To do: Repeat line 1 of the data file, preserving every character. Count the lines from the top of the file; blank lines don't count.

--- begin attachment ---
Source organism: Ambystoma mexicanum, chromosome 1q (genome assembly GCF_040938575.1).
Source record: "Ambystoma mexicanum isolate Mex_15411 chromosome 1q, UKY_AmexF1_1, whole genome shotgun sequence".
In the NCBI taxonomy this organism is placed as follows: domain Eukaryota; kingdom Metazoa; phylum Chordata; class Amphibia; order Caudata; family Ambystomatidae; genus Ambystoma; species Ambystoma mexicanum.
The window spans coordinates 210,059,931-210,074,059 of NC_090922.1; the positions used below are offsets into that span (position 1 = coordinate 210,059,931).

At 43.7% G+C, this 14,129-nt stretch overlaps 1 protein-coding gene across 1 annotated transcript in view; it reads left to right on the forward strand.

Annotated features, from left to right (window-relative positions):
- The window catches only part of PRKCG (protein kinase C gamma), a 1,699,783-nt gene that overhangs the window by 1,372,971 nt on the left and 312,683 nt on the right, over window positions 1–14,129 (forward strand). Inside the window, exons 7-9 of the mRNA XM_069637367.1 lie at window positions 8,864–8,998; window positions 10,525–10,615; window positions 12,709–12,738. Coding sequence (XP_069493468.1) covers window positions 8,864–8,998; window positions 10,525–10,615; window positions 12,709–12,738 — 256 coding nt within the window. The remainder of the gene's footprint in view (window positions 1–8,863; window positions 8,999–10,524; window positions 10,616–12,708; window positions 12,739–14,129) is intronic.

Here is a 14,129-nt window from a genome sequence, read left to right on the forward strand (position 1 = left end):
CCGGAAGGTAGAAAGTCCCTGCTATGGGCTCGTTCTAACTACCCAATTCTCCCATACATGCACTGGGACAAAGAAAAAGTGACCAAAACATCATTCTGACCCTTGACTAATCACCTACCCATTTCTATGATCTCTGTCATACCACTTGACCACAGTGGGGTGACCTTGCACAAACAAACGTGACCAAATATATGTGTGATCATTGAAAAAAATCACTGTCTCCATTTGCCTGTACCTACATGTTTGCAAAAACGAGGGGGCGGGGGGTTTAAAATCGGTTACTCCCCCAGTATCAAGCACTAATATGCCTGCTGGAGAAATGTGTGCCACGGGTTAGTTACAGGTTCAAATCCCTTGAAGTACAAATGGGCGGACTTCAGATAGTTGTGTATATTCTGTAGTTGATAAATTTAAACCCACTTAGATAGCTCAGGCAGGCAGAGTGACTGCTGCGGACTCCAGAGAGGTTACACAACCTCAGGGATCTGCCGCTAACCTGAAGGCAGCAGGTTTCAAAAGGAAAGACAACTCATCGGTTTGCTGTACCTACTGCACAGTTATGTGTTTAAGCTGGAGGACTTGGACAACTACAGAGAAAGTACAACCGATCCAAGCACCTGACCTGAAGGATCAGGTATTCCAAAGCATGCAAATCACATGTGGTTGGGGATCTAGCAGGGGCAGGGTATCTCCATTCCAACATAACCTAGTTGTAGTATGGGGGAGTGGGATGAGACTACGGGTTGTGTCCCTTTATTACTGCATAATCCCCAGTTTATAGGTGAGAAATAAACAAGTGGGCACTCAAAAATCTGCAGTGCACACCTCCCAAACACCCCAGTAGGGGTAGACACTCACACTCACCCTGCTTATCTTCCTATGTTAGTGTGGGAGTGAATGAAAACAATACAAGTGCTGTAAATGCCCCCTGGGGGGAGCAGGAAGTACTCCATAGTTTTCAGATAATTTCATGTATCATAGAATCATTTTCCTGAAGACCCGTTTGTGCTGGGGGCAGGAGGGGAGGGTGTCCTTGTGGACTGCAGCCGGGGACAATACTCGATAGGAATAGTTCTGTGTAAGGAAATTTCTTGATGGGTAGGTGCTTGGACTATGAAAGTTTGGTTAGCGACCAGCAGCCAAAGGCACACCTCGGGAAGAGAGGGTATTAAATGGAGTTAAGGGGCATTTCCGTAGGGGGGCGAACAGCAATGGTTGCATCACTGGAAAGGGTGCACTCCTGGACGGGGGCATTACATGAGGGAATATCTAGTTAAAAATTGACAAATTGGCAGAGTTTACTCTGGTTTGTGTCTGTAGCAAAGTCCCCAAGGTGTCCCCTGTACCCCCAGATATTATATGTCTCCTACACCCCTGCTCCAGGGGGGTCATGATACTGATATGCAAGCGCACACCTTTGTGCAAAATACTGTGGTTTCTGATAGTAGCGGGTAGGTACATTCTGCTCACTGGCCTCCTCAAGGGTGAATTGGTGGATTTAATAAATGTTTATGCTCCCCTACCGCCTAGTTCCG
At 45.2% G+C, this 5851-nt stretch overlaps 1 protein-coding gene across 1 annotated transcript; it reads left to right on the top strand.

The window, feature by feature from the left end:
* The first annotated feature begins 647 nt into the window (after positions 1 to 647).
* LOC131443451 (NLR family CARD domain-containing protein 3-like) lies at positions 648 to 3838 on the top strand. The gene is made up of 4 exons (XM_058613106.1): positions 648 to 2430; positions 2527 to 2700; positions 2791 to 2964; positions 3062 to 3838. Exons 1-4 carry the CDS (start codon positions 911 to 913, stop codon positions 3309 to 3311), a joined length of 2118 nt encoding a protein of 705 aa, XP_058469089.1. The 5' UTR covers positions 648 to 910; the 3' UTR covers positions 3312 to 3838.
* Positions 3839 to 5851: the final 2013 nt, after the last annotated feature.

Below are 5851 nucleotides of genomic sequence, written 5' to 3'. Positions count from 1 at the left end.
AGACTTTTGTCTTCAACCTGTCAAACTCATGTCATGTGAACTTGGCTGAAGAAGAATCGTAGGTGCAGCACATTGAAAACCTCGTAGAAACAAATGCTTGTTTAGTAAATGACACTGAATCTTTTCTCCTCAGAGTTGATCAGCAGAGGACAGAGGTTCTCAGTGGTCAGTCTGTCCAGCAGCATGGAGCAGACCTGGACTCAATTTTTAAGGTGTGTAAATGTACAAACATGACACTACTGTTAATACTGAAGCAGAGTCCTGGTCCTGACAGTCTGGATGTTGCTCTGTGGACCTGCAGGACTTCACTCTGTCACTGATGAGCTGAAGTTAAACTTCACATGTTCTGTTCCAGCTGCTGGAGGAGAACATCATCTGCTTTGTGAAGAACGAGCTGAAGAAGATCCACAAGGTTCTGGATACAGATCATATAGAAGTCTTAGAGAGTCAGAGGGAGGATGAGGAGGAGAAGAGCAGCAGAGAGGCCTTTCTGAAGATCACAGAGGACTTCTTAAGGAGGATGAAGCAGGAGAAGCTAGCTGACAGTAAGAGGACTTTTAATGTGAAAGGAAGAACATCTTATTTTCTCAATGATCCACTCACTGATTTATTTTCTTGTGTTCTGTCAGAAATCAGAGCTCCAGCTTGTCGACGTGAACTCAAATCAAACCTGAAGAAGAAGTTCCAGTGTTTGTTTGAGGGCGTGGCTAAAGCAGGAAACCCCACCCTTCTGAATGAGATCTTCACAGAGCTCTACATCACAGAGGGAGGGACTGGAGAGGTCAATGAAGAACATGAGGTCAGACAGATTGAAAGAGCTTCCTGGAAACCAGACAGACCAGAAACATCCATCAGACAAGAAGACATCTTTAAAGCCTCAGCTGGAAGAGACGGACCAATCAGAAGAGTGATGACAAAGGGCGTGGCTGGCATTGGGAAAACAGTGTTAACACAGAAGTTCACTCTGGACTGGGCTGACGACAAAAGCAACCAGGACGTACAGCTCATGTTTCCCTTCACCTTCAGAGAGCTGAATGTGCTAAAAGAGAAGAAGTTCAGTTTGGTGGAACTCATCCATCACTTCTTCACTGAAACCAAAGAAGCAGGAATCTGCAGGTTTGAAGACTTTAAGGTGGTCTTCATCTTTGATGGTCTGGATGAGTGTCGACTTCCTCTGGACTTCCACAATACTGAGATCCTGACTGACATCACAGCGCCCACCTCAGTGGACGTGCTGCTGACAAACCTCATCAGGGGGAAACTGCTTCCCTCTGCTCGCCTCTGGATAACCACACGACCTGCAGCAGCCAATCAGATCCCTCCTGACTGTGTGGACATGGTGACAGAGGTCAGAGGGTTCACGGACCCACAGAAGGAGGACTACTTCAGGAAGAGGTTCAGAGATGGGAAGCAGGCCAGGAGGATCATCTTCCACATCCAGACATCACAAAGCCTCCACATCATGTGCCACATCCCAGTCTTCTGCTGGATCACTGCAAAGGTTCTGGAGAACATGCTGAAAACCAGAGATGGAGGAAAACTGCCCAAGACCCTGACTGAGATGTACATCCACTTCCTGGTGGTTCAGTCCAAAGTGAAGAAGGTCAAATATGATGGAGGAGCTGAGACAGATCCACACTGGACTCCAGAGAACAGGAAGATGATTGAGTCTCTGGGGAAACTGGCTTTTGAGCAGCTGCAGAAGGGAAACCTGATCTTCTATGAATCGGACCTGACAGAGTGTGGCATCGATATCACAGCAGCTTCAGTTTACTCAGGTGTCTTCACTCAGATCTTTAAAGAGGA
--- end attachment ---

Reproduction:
Source organism: Ambystoma mexicanum, chromosome 1q (genome assembly GCF_040938575.1).